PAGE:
And this large gathering of so many of you who are my friends, this community stood strong for me, unwavering. It was very clear who they wanted to be the mayor of this city. You knew me as the state senator fighting on your behalf. You knew me as the borough president, and you know me as the mayor. I took the trip to Greece to combat antisemitism with other mayors across the globe because I know they come for you today, they come for me tomorrow and we must stop the progress of hatred that we are experiencing.

I think of the joke of the two hunters in the jungle hunting for a lion. They come up against a lion and one of the hunters said: "We need to run." And the other hunter said: "We can't outrun the lion." And the hunter replied: "I don't have to outrun the lion, I just have to outrun you." And I laughed when I heard that, but then I thought about it for a moment. We cannot outrun each other because if the lion devours you, that lion is still in the jungle of life. We must make sure that we come together and defeat the lion of crime, the lion of antisemitism, the lion of homelessness, the lion attacking your yeshivas, the lion of going up against each other. The goal is not to outrun the lion, the goal is to get the lion out of our jungle so we can live in a level of safety and prosperity that we deserve.

So I don't have to outrun you. I want to join you, I want to embrace you. I want to learn of your culture and your understanding. That is why we did Breaking Bread, Building Bonds, so we can sit around the table together and send the message of the beauty of our diversity and what we offer to each other. We need each other so much. We can learn from each other.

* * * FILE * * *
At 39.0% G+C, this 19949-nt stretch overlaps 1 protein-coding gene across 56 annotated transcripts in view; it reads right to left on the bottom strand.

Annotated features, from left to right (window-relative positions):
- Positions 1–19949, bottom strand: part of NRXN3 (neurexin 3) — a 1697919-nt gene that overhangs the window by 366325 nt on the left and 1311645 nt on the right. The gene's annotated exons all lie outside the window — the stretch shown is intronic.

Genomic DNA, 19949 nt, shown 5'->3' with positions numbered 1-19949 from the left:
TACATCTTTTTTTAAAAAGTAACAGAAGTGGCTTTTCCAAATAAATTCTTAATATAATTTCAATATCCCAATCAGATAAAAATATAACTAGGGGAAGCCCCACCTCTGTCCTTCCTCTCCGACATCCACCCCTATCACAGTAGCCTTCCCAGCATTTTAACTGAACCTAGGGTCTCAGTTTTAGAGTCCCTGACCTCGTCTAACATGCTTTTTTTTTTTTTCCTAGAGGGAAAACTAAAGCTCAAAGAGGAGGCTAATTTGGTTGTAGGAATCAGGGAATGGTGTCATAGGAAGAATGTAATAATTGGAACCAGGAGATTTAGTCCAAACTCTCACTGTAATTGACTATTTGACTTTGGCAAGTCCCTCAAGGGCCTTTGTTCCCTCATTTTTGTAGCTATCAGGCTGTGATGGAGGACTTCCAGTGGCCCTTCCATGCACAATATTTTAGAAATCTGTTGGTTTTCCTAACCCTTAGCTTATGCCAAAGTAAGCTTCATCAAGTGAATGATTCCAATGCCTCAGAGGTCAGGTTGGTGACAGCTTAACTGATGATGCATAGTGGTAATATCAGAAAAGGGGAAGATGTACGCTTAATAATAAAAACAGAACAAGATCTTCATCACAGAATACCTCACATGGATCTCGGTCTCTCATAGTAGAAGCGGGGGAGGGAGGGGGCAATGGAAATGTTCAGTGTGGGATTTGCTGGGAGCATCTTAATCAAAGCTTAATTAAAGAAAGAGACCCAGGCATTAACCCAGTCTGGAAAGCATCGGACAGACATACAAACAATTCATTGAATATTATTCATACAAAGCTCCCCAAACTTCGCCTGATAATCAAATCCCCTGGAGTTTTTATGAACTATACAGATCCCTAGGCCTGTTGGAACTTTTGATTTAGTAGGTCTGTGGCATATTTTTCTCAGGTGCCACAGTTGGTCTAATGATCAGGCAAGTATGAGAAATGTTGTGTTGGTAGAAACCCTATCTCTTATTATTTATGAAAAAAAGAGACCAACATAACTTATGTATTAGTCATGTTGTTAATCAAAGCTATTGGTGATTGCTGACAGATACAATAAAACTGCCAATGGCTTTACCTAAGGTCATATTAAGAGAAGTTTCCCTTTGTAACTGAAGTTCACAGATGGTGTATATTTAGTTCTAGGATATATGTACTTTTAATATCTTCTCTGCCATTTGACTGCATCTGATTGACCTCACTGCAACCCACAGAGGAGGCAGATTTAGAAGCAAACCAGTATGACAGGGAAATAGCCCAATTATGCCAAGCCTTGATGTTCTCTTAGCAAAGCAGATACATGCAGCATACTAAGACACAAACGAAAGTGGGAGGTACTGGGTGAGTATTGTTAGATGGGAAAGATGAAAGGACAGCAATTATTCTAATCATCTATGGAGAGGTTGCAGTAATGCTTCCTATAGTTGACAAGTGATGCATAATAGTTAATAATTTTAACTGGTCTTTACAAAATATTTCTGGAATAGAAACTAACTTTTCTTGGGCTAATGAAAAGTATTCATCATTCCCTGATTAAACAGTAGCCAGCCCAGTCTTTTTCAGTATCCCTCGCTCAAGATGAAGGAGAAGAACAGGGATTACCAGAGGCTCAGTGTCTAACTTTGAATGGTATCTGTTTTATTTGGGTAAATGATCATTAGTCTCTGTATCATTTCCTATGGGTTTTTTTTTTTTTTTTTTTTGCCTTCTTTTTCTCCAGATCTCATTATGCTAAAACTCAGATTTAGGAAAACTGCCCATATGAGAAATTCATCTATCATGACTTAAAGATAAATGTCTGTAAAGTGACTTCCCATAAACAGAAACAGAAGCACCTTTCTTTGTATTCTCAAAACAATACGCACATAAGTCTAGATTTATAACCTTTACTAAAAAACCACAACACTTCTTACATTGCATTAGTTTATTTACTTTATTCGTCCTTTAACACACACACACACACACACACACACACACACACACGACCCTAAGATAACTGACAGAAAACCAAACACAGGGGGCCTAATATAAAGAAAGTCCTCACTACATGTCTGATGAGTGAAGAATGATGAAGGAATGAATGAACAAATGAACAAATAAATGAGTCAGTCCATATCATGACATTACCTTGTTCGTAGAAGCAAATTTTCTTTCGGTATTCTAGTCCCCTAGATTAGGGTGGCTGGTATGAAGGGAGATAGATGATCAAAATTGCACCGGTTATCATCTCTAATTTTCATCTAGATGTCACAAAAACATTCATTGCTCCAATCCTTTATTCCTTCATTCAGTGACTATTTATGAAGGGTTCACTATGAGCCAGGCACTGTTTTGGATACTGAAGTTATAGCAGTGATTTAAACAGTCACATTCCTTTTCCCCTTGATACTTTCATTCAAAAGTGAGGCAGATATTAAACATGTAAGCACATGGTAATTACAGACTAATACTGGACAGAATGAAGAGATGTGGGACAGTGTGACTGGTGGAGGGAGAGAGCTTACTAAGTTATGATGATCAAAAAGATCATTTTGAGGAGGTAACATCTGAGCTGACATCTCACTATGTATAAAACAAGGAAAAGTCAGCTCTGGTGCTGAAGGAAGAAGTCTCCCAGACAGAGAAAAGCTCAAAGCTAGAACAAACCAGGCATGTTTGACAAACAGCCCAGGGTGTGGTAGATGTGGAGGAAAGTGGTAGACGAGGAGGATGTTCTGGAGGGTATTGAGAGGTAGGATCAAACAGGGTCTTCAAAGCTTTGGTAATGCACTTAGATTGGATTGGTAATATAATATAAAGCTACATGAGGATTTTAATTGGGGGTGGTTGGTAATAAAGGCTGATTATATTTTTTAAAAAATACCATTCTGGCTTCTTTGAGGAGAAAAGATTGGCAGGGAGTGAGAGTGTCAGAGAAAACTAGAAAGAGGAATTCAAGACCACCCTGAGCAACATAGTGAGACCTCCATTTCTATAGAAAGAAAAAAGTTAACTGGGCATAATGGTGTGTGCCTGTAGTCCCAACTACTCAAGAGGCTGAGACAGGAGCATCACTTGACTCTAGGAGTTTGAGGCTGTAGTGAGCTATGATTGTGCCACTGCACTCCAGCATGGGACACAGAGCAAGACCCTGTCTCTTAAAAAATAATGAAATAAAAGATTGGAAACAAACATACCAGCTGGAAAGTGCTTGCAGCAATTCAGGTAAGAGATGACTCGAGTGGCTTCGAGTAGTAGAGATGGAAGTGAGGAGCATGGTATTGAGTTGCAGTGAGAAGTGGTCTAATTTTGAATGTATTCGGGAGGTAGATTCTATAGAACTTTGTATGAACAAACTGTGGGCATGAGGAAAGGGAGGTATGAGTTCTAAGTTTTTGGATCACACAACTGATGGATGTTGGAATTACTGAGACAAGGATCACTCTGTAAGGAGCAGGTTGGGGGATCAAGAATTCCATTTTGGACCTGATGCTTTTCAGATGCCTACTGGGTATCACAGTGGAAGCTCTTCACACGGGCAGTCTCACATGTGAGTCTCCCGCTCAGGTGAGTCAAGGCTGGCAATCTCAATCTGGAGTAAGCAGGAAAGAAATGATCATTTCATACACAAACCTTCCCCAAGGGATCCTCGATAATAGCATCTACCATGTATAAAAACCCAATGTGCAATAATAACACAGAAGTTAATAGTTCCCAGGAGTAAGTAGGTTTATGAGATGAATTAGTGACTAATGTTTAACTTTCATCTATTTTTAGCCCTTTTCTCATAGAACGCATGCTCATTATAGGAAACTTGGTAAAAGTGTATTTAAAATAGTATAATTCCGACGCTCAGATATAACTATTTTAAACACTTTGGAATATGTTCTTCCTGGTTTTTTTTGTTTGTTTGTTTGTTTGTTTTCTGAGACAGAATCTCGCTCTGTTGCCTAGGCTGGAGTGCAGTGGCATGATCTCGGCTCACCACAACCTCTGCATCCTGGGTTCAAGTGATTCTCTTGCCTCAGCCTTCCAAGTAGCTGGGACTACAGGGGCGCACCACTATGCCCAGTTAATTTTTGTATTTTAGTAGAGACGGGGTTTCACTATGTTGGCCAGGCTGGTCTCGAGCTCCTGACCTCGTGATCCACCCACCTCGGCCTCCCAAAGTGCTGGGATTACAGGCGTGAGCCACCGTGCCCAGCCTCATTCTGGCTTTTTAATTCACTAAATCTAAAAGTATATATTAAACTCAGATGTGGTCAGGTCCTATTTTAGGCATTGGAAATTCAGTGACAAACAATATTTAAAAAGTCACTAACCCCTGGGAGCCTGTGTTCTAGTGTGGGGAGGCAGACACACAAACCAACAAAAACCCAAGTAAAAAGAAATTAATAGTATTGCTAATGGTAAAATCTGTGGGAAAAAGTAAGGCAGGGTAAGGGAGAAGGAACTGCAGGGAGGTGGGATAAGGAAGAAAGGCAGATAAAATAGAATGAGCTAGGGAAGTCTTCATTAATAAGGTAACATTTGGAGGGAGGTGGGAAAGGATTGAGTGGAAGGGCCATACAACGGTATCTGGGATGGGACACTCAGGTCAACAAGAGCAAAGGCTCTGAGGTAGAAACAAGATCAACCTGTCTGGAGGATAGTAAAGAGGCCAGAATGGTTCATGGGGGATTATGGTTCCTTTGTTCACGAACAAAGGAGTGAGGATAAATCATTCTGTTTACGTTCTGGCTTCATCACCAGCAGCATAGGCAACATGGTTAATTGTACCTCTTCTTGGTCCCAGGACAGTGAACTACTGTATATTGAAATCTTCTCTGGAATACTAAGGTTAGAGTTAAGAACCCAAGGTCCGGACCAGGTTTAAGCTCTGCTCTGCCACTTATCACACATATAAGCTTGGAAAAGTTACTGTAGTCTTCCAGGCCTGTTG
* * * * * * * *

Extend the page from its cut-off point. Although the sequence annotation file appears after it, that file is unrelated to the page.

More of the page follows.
And that is what this experience is about when we come under this big tent on Gracie Mansion, The People’s House. We learn from folks like you, Eleanor, and what it is to grow up as a young Jewish girl in the city, from Israel. We learn from you, Joe [inaudible] and what your family is, coming together. Rabbi Potasnik and Joel Eisdorfer who have watched each one of his children grow up. We learn from each other.

And I'm so excited about what we are because I believe for the first time in history, there's an army of people that says we are not going to surrender to hate. We're not going to allow hate to define us. And we're not going to allow those who believe that they can divide us. We are united. And that unification is going to determine who we are going to be as a nation, the greatest country on the globe because this is the greatest city on the globe.

There's something special about being a New Yorker. There's something that we represent that's unique to this country and I believe we need to lean into that and not be embarrassed about the quality of life that we have created. No one is lining the borders of this country to leave. They're lining the borders of this country to come in. We have a good product. We are made up of the best stuff on earth. We're New Yorkers, we're Americans, and we believe in what this country stands for. I thank you for coming here tonight under our big tent to be a part of this Jewish heritage celebration.

So I want to bring on someone I've learned to respect and admire, our new acting consul general of the state of Israel, Israel Nitzan, to say a few words.